ENGINEERING PLAYS A LEADING ROLE IN AGRICULTURE PRACTICES OF THE FUTURE
Through the IoT4Ag Engineering Research Center, faculty from the Herbert Wertheim College of Engineering will play a pivotal role in providing data communications via IoT and application of AI to problems facing the agricultural sector. David Arnold, George Kirkland Engineering Leadership Professor in the Department of Electrical and Computer Engineering (ECE) is a co-principal investigator for the ERC and director of the UF site. Alina Zare, professor of electrical and computer engineering in ECE, heads up the Machine Learning & Sensing Lab at UF. They recently got together to answer twelve questions about the resources engineering brings to precision agriculture and how it will impact the society of the future.
Q: What is the current state of affairs in engineering for agriculture?
A: We find that sensor networks, artificial intelligence and machine learning are being used to make systems smarter, more efficient, and more customized to the user; and there’s a push to move these kinds of ideas into agricultural applications to improve farming.
Q: What is the Engineering Research Center’s vision for agriculture in the future?
A: Our aim is to help farmers minimize the use of energy, water and fertilizers while producing to the maximum amount of crops.
Q: What kinds of challenges are engineers and farmers facing?
A: Population ground, a shrinking amount of arable land and climate change are three major factors affecting farmers. If farmers can produce more crops with less water, fuel, and fertilizer, farming can be made more economically profitable with lower environmental impact.
Q: What aspect of the ERC’s research will you be addressing here at UF?
A: Dr. Arnold: I will be concentrating on providing power sources to run everything from a micro sensor to a fleet of aerial drones. Dr. Zare: I will be developing algorithms that can be applied to the mountains of data the sensors and drones produce to analyze the many questions to which farmers are seeking answers.
Q: How will farmers play a role in the ERC?
A: Representatives of farmers’ and growers’ associations sit on different oversight committees within the center. Farmers who are interested in joining the center can engage through a formal partnership, attend meetings, share their problems and vote on everything down to what projects will be pursued or what specific field or crop should be addressed. They’re an important part of the decision making guidance.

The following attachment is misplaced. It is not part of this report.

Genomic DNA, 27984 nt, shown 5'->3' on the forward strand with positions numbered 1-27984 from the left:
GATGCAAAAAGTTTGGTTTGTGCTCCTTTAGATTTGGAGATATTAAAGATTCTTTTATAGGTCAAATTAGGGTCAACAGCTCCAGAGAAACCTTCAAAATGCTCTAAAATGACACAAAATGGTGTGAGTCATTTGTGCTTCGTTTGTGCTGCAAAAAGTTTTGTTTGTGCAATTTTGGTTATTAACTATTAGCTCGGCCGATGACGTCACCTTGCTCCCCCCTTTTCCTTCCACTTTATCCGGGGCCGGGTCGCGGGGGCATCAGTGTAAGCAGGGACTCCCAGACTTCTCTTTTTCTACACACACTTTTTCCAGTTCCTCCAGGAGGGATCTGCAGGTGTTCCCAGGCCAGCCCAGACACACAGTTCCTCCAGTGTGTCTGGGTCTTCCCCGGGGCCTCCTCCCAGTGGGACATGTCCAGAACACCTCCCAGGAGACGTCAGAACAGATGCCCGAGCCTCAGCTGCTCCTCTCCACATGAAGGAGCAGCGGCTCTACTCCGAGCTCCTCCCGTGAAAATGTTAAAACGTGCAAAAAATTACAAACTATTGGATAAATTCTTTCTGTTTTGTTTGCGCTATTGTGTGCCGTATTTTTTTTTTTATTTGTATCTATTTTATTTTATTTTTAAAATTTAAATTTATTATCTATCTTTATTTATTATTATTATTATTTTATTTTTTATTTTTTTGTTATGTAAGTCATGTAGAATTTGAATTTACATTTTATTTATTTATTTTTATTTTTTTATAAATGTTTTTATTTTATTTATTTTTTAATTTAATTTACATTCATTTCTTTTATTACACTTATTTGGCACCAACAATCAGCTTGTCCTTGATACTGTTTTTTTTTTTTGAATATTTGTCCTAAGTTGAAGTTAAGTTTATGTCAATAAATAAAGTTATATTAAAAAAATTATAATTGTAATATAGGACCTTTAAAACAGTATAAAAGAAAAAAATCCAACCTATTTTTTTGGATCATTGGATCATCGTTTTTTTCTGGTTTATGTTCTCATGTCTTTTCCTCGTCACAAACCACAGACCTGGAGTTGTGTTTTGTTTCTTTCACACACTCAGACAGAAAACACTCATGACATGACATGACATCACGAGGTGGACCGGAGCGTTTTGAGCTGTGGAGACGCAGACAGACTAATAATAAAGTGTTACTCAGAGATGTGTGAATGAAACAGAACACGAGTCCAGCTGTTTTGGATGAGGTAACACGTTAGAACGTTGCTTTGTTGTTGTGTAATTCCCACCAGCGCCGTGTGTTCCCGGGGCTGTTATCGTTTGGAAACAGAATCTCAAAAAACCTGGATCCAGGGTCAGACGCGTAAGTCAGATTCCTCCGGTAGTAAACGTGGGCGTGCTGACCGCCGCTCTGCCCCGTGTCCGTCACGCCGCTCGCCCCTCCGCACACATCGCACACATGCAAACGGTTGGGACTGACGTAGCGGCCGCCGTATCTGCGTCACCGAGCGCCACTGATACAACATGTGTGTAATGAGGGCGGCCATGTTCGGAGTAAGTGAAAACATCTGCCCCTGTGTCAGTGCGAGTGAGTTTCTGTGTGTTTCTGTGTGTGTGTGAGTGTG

Q: Will engineers be going out to farms as part of this ERC?
A: Yes, and farmers will visit the engineering labs to get a clearer understanding of the working environment of electronics and software research.
Q: What impact will the UF’s AI initiative have on the ERC research?
A: Everything from satellite imagery to drones, to sensors in the field giving point measurements will need to be processed to answer the farmers’ questions and do the monitoring and the management of precision agriculture. The NVIDIA upgrades to the UF HiPerGator supercomputer are excellent for a lot of the deep learning methodologies and AI methods that will be used.
Q: What are some other outcomes of developing this type of precision agriculture?
A: There are complex questions such as how to balance how much yield the farmer can get with how much irrigation/fertilizer run-off goes into the local ground water. Things like that could impact policymakers’ decisions.
Q: What impact will precision agriculture and the ERC have on the agricultural workforce?
A: The fourth industrial revolution, marked by IoT and AI, is coming; and the ERC will help produce the agricultural students and engineering students who will meet at the interface in a new era of techno farming.
Q: What are the first steps in educating the techno-farming workforce?
A: We’re planning everything from certificate programs for university students and agriculture professionals to K-12 outreach, where high school students may come out to the research fields to help us and elementary school children may be going on field trips to the farms. UF will be producing Ph.D. students who have a history of research in applied AI for agriculture as well as other fields.
Q: Will the ERC have partnerships with industry?
A: Private companies will transition our research technology to useful products and applications. There will be many small business opportunities. Industry partners, like the farmers we spoke about earlier, can become ERC members who listen in, lean in and contribute.
Q: Final comments?
A: Agriculture intersects so many parts of our society. If we can make all the information gathered through sensors and IoT available, helpful and meaningful to the farmers and the producers, we are also helping our society and the wider community in an important way.
To learn more details about the role of engineering in the emerging field of precision agriculture, read the full Q&A interview with Dr. Arnold & Dr. Zare.